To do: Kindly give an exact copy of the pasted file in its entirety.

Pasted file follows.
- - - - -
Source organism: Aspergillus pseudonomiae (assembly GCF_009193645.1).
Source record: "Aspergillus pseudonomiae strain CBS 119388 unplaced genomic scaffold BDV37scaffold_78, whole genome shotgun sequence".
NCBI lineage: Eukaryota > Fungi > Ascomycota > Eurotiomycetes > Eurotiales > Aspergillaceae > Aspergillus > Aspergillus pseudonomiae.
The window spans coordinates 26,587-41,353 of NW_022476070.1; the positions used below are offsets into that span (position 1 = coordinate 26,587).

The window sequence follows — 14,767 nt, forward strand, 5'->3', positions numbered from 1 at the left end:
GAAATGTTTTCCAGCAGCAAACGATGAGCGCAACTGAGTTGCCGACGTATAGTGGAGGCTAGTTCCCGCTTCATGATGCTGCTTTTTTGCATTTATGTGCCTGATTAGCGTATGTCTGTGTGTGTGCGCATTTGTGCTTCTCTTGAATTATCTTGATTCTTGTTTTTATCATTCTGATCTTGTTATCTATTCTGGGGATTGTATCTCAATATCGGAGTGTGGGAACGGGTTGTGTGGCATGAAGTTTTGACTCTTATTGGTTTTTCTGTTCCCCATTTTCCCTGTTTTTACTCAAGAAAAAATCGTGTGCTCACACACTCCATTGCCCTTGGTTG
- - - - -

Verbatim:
Source organism: Aspergillus pseudonomiae (assembly GCF_009193645.1).
Source record: "Aspergillus pseudonomiae strain CBS 119388 unplaced genomic scaffold BDV37scaffold_78, whole genome shotgun sequence".
NCBI lineage: Eukaryota > Fungi > Ascomycota > Eurotiomycetes > Eurotiales > Aspergillaceae > Aspergillus > Aspergillus pseudonomiae.
The window spans coordinates 26,587-41,353 of NW_022476070.1; the positions used below are offsets into that span (position 1 = coordinate 26,587).

The window sequence follows — 14,767 nt, forward strand, 5'->3', positions numbered from 1 at the left end:
GAAATGTTTTCCAGCAGCAAACGATGAGCGCAACTGAGTTGCCGACGTATAGTGGAGGCTAGTTCCCGCTTCATGATGCTGCTTTTTTGCATTTATGTGCCTGATTAGCGTATGTCTGTGTGTGTGCGCATTTGTGCTTCTCTTGAATTATCTTGATTCTTGTTTTTATCATTCTGATCTTGTTATCTATTCTGGGGATTGTATCTCAATATCGGAGTGTGGGAACGGGTTGTGTGGCATGAAGTTTTGACTCTTATTGGTTTTTCTGTTCCCCATTTTCCCTGTTTTTACTCAAGAAAAAATCGTGTGCTCACACACTCCATTGCCCTTGGTTG